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Scientists discover a protein capable of prolonging life and fighting old age

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Jiya Saini
Jiya Saini is a Journalist and Writer at Revyuh.com. She has been working with us since January 2018. After studying at Jamia Millia University, she is fascinated by smart lifestyle and smart living. She covers technology, games, sports and smart living, as well as good experience in press relations. She is also a freelance trainer for macOS and iOS, and In the past, she has worked with various online news magazines in India and Singapore. Email: jiya (at) revyuh (dot) com

A new study has revealed that Sestrin protein could prolong life and have anti-aging effects.

According to the Max Planck Institute for Biology of Aging, reduced food intake is capable of prolonging the lives of many animals and also improving the health of humans. However, the molecular mechanisms underlying the positive effects of this dietary restriction are not very clear.

A group of scientists has found a possible explanation for the phenomenon in fruit flies. In new research, published in Nature, they identified a protein called sestrin, which mediates the beneficial effects of dietary restriction on these insects.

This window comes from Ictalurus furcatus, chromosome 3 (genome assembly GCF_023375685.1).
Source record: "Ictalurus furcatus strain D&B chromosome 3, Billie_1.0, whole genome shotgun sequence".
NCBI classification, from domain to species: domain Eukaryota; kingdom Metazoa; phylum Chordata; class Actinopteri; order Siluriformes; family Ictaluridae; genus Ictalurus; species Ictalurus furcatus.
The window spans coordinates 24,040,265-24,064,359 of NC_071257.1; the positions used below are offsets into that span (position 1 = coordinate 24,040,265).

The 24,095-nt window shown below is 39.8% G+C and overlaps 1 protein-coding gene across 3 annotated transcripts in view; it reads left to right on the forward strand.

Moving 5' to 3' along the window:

Research shows that restricting certain components of food, particularly proteins and their individual components, amino acids, is more important for the body’s response to dietary restriction than overall calorie reduction. At the molecular level, a well-known “signalling pathway”, called the TOR pathway, plays an important role in longevity.

“Our results in flies revealed Sestrin as a novel potential anti-ageing factor. We could show that the Sestrin protein binds certain amino acids. When we inhibited this binding, the TOR signalling pathway in the flies was less active and the flies lived longer”

explained Linda Partridge, leader of the research team.

By increasing the levels of sestrin in the flies, the researchers were able to extend their lives by 10%. In addition, these flies acquired protection against the life-shortening effects caused by a high-protein diet.

Scientists now hope to find out if sestrin has the same effect on humans. Experiments carried out with mice have revealed that sestrin is necessary for the beneficial effects of exercise on the animal’s health, explained Jiongming Lu, a researcher at the institute.

“A drug that increases the activity of the Sestrin protein might therefore be in future a novel approach to slow down the ageing process”

Lu concluded.
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